The Conservatives have many donors and other financial interests which will profit from NHS privatisation, while the Liberal Democrats have fewer. Just the before the Liberal Democrat annual conference the Deputy PM made an extraordinary statement that whatever his membership decided via its internal democratic process at the Newcastle conference, he was determined that the Bill shall pass. Last week’s Sunday Mirror may shed light on this stance: the Liberal Democrats’ second largest donor is a family-owned group of care home companies. They stepped up the size of their donations last year after giving around £1 million in total between 2004 and 2010. A new UK office has been established following the exposure of the dubious legality of past donations because the donor company was based in a tax haven rather than in the UK. Resumed donations from group company C & C Alpha provided the Liberal Democrats with a further £320,000 in 2011. The Times earlier said about this:
The Liberal Democrats’ main corporate backer is a care home business that has been giving the party nearly half its profits and whose ultimate ownership is secret.
- Brompton Capital Ltd, dealer in development land: £250,000 in 2010 and the same amount in 2011. The NHS has been instructed to hand over unused land to Andrew Lansley’s “PropCo”, as provided in Clauses 300-302 and Schedule 22 of the Bill, a move welcomed in the construction industry.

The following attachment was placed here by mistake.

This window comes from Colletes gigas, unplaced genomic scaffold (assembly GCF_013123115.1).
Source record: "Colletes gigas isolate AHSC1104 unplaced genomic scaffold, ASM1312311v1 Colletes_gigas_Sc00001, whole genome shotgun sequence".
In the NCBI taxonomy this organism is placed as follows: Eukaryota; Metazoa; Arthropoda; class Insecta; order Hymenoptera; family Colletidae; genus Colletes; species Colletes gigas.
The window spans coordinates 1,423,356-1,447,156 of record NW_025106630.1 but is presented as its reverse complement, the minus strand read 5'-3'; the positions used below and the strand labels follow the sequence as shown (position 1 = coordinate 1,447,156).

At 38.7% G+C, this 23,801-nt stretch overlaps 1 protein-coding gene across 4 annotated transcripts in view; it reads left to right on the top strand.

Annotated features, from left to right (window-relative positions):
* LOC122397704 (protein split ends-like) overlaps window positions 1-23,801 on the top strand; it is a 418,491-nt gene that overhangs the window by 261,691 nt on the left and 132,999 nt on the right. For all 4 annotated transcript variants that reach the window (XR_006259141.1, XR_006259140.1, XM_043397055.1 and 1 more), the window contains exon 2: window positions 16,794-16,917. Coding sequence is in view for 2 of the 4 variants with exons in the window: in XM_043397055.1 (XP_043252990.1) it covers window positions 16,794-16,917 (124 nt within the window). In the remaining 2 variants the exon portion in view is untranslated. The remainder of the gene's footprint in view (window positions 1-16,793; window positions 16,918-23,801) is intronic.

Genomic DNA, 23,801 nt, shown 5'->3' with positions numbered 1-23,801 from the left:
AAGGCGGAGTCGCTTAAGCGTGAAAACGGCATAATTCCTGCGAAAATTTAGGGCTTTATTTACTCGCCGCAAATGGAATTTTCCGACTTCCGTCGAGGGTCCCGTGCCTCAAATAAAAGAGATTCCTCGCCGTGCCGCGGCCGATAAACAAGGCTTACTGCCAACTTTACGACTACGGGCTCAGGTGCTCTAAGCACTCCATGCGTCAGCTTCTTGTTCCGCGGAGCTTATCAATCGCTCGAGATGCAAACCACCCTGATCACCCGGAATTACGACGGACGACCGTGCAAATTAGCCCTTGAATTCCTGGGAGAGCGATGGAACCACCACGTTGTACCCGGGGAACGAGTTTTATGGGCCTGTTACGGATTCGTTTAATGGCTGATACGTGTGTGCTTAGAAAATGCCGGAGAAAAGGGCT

- £59,000 was given by Christopher Nicholson, a KPMG partner and a “key advisor to the NHS executive”. He appears to be closely connected with the development of commissioning in the
- Simon B Ruddick gave £25,000. He is a hedge fund manager with private equity interests.
Companies require a return on political donations, and businessmen may too. This story implies urgent need for reform of political campaign finance. The NHS is being sold out by the present system.
Last month a second hospital (George Eliot Hospital in Nuneaton) was put up for privatisation through outsourcing, despite previous assurances that the transfer of Hinchingbrooke Hospital to Circle Health was a one-off. Bidders for the Nuneaton contract include Circle Health, Serco, and CareUK, whose chairman and his wife between them allegedly gave £203,500 to the Conservatives over the last five years; his wife gave Andrew Lansley’s office £21,000 just before the last election.
Perhaps it’s time to commission new spin doctors. None of this looks good.
More references available.
Lucy Reynolds: London School of Hygiene and Tropical Medicine.